"Ferguson makes it fast and funny. This is not a particularly great or even good play. It is, however, a sort of grand audition. Ferguson goes from zero to 60 in a nano-second...No one leaves the theatre talking about Sam. They leave talking about Ferguson who delivers the goods. This is an actor of some talent and discipline. He is not just a funny red headed guy. He has the chops, and I look forward to seeing him cast in a show that lets him shine." Full Review
"In some ways a 'New Yorker' cartoon brought to life, thanks to its breezily incisive view of modern Manhattan manners, 'Fully Committed' is a sly exercise in one-man farce…Ferguson's touch remains infinitely light; he never, ever presses for a laugh. He also has a faultless ear for the absurdity hidden in his many characters' dialogue…The fleet and funny 'Fully Committed' proves to be an ideal vehicle for Ferguson, letting him display his full range of comic skills." Full Review
"Keeping all these balls in the air as he shifts from role to role is an admirable technical feat but the material bogs down in repetitiousness and lack of dramatic tension. Ferguson is likable but, with the characters being so cartoonish and the need to differentiate them requiring such obvious choices, his enterprise becomes more a technical than an artistic feat. Even for a performance lasting but an hour and 20 minutes, it occasionally becomes as tiring for the audience as for the star." Full Review
“Somehow doesn't add up to much more than a string of sometimes-funny jokes...The play doesn't lend itself to bloated Broadway treatment, no matter who is starring...It's impossible to escape the nagging feeling that this flippant satirical comedy is being swallowed up by its outsize production...Within those limitations, Ferguson excels, bouncing among 40-plus distinct characters without ever tripping up.” Full Review
“The immensely likable Mr. Ferguson doesn’t quite have the vocal flexibility necessary to impersonate so widely varied a gallery of characters, and so the tour-de-force aspect isn’t fully realized. Even so, his acting crackles with physical energy and comic life, and it won’t take long for you to shelve your doubts and buy into his performance. The play itself is a piece of very well-made fluff...The laughter is pretty close to nonstop. If it’s light entertainment you crave, you’re in luck.” Full Review
“For the most part, it is an empty, overextended actor showcase. By the end, it has become a whirling blur of silly voices and high-strung personalities...If it was being staged at a smaller space, it may very well have been captivating. But on the Lyceum Theatre stage, it looks naked. The overly elaborate set (full of pipes, file cabinets and chairs that ascend to the heavens) also takes attention away from Ferguson’s performance.” Full Review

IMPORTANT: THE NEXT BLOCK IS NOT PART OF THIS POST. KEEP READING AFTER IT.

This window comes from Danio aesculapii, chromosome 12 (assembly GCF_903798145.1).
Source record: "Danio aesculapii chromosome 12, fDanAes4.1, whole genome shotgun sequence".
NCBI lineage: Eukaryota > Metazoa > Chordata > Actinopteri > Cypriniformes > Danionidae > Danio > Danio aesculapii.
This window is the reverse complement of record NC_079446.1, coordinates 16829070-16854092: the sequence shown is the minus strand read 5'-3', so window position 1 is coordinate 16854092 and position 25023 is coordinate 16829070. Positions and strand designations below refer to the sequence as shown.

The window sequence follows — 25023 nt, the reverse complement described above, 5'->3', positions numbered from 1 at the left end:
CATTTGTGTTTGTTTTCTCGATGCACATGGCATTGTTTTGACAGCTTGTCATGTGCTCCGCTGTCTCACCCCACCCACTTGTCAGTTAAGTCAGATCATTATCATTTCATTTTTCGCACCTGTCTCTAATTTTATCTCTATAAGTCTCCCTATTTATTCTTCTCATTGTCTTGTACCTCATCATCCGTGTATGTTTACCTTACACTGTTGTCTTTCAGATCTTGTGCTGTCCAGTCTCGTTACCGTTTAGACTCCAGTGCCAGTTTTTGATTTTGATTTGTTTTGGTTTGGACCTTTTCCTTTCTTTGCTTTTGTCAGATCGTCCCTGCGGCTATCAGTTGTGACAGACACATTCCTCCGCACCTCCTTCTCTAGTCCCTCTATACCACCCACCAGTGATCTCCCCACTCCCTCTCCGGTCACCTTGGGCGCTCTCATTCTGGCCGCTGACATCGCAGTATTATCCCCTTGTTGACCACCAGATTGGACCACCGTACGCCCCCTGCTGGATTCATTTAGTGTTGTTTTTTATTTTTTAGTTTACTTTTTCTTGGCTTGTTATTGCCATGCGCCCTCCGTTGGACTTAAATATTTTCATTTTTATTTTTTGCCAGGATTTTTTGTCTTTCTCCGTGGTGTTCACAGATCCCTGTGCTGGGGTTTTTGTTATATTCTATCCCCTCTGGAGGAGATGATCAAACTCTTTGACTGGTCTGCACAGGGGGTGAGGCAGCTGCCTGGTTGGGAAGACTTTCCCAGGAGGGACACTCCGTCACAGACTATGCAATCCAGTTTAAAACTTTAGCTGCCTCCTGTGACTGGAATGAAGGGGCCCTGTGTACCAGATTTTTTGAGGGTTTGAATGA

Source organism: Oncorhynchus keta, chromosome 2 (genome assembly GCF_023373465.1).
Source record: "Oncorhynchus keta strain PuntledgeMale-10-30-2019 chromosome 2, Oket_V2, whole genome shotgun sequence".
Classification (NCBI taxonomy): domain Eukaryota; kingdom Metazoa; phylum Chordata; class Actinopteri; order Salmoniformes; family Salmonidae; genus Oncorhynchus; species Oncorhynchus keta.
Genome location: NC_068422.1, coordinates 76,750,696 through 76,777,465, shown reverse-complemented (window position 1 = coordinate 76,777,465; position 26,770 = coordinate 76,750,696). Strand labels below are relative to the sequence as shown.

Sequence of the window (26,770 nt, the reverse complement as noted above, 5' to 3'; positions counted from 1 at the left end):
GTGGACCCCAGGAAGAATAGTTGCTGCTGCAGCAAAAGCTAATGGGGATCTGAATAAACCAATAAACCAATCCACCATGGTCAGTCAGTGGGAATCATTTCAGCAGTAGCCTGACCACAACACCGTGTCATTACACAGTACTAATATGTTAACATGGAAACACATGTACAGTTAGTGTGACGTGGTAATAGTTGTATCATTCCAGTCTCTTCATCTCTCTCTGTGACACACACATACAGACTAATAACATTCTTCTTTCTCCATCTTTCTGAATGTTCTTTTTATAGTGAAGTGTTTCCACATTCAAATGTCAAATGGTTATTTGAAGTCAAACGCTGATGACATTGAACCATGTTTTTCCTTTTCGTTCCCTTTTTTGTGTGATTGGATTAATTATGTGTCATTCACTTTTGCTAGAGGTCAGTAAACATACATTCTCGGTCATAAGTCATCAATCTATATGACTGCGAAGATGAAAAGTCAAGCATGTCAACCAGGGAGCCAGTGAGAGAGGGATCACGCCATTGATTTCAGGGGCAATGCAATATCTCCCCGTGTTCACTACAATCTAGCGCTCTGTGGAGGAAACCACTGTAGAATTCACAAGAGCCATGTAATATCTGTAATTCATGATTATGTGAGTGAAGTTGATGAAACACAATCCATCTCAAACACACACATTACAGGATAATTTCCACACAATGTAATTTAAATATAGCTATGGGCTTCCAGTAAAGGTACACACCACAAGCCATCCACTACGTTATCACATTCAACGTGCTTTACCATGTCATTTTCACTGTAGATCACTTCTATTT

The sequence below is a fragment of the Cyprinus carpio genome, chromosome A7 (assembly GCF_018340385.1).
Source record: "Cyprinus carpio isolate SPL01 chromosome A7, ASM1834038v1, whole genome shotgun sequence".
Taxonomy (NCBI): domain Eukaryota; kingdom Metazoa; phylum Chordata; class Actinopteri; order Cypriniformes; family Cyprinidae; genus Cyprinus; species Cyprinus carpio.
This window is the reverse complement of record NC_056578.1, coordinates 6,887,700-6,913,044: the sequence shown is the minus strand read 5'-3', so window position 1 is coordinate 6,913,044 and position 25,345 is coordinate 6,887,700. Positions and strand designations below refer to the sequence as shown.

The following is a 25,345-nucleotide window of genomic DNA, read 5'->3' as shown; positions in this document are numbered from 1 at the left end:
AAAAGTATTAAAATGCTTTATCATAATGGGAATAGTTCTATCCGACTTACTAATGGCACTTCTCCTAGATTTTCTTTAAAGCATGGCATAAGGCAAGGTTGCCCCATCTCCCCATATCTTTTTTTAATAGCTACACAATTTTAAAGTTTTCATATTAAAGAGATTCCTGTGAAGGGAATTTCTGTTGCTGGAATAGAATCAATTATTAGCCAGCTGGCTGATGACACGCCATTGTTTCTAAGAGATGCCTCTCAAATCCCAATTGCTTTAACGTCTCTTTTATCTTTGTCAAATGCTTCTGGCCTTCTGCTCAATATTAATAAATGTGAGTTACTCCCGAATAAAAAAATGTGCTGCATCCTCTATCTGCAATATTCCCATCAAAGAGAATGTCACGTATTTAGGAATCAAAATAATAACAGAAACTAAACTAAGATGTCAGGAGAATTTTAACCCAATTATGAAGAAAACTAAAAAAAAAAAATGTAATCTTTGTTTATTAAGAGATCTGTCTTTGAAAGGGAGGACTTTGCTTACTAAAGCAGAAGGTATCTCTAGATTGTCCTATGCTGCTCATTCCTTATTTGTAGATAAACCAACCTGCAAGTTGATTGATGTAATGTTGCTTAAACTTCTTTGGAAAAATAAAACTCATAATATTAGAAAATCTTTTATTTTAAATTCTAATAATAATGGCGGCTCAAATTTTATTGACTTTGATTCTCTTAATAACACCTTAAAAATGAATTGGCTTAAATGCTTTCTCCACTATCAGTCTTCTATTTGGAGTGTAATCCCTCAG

“It's no small challenge to play this many people...but Ferguson does it with effortless style...Ferguson could, however, stand to up the volume a notch. As distinctive and delicious as all these creations are, they're not yet up to full Broadway size...There's still something for everyone on this menu, which makes ‘Fully Committed’ the rare nutrition-free amuse-bouche that genuinely, unapologetically amuses.” Full Review
“Mode doesn’t chase stinging satire, just laughs—and snags a few good ones. Director Jason Moore keeps things moving briskly and as dynamically as possible...Ferguson has proven himself a likable clown...But that’s not the same as being a chameleon capable of shifting instantaneously from one vivid character to another…People on the other end of the phone line are rarely remarkable. The actor is fully committed, yes, but the production isn’t totally satisfying.” Full Review
“Tyler Ferguson navigates these human mountains and valleys, major torrents and tricky rivulets, with precision and even empathy; it’s a virtuosic performance and the audience, you should pardon the expression, eats it up. Derek McLane’s just-squalid-enough set...is spot-on. At barely 70 minutes, ‘Fully Committed’ is not so much a meal as an amuse-bouche, that clever little thingy the chef sends out before your meal to tickle your palate...A gulp and it’s gone.” Full Review
“The problem is that though the venue is not overwhelmingly big and Ferguson brings enormous charm and energy to this demanding role, ‘Fully Committed’ hasn't aged all that well...Given Ferguson's big fan base and our appetite for fun entertainment, ‘Fully Committed’ remains enjoyable, even if more an appetizer than a really full meal...If his characters are sometimes a bit hard to tell apart, he does enough of them with amazing smoothness.” Full Review